I finished cleaning my kitchen and then had time to blog.

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I saw this sweet bird and several more just like it.  Autumn is nice because everything is going to seed, there are berries, too, and the bird activity increases as they fly about looking for food.

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See the spot of yellow?

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I discovered a crab apple tree.  They were at the end of their peak but maybe next year I can harvest some and make jelly.  I did eat one. . . . .it was nice and tart.

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reflections in the water

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One last beaver quote:

“When alarmed, a beaver dives under water, its tail slapping the surface as a warning to other beavers.  But in sum, beavers live unhurried lives.”

Ah, we can learn from the beaver, can’t we?

this morning

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(woolly bear caterpillar on the road)

Amanda came over for a few hours this morning.  She brought her dog Lloyd.  The three of us went on a nice walk together.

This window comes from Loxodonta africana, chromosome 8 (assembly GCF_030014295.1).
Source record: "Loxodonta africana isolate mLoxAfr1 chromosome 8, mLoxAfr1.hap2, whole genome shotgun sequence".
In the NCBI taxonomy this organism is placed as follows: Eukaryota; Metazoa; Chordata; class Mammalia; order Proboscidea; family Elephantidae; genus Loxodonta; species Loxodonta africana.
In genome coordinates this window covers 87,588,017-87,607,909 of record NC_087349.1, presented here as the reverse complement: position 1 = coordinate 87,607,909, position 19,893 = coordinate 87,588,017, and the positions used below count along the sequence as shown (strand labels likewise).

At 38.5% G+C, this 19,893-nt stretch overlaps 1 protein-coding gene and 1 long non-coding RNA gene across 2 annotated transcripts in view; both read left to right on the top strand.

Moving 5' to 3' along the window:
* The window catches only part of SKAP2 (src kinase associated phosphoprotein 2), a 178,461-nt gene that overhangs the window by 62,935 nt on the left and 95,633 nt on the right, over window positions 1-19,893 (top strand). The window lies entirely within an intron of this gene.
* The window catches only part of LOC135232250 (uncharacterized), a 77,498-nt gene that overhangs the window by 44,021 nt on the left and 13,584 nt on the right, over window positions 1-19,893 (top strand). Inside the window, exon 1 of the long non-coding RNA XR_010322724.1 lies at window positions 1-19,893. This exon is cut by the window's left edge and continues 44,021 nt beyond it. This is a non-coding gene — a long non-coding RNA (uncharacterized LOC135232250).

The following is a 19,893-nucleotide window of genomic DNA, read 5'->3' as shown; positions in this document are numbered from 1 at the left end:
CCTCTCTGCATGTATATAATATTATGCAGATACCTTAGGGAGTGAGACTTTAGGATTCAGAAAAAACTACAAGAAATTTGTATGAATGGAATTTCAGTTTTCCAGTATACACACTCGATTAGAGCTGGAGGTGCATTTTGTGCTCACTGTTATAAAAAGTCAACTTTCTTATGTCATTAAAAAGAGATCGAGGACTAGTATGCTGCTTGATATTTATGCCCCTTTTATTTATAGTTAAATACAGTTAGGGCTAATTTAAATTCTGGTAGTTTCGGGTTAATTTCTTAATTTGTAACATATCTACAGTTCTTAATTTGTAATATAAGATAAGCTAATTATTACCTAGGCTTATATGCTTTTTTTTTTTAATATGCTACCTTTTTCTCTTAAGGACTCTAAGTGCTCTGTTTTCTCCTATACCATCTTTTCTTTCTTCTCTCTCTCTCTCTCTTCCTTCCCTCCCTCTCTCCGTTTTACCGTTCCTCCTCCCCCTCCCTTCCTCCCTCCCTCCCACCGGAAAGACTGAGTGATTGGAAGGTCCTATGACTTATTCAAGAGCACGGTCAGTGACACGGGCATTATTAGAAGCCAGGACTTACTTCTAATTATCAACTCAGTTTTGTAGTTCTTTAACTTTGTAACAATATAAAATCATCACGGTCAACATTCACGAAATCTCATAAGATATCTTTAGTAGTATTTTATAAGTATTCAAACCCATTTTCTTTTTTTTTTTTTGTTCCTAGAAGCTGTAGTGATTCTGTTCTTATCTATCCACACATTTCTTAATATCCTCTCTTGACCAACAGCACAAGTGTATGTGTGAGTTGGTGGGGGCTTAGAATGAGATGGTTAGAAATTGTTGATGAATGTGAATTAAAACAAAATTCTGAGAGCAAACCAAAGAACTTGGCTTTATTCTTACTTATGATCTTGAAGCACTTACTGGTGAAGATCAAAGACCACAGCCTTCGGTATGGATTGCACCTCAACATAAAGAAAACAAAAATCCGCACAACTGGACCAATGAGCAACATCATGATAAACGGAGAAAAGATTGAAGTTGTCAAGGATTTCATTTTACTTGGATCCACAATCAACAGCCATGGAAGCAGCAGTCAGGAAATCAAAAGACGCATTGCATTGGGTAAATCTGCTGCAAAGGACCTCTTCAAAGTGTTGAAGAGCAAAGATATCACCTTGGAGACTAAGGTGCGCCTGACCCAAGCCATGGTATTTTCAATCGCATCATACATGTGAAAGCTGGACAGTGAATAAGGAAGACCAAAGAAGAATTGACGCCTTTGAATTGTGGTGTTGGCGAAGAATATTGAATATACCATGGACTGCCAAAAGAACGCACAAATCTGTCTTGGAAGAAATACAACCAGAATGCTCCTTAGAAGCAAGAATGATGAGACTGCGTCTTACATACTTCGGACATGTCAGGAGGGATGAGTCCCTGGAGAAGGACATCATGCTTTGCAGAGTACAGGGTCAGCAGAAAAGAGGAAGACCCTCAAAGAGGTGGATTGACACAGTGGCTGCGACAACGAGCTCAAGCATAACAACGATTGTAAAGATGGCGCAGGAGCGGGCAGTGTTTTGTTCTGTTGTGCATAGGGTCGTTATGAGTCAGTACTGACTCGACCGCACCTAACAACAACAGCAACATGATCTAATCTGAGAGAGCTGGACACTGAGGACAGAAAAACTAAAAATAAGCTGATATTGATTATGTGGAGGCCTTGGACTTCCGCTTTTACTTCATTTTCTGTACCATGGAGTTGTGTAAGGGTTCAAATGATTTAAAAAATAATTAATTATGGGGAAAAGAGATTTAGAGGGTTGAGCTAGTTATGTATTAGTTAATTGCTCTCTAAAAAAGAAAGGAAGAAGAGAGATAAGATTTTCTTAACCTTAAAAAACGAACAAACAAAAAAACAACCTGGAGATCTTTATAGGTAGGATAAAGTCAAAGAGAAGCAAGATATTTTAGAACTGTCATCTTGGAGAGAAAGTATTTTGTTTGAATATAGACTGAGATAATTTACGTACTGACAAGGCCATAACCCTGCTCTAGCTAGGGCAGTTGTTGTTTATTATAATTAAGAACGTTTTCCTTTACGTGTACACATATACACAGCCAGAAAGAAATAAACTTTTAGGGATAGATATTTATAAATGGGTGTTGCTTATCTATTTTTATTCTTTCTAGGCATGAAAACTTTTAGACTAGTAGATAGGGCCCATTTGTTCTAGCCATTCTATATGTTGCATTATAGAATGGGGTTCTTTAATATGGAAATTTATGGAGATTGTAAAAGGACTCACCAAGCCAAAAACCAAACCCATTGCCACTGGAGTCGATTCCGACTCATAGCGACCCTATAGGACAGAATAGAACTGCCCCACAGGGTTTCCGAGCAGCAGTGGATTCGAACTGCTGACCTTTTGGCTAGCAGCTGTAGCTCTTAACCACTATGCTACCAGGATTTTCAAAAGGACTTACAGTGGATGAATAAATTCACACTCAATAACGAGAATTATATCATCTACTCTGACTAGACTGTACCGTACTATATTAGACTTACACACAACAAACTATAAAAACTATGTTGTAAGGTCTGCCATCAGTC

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The air was crisp and clean.  The kind of morning when you want to breath deep.

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my sister ~ my friend

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scenes from the neighborhood

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“For there is no friend like a sister
In calm or stormy weather;
To cheer one on the tedious way,
To fetch one if one goes astray,
To lift one if one totters down,
To strengthen whilst one stands”
~Christina Rossetti

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“How beautifully leaves grow old.  
How full of light and color are their last days.”  ~John Burroughs

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My sister almost stepped on a lizard!

I was so thrilled and promptly took photos from every angle.

I looked it up when we got home and discovered it was a “Spotted Salamander” and Connecticut’s largest salamander.

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Just look at the spots!

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Maybe it was trying to find a little warmth on the road?  But the road is a very unsafe place to be, so I saved its little life by putting it in the leaves on the edge of the woods.

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heading back home

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I made pumpkin cookies this morning, too, from a 1972 Pennsylvania State Grange cookbook.

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If anyone knows Mrs. Robert Conaway tell her I used sunflowers seeds instead of nuts, and I also included one egg.  They were delicious.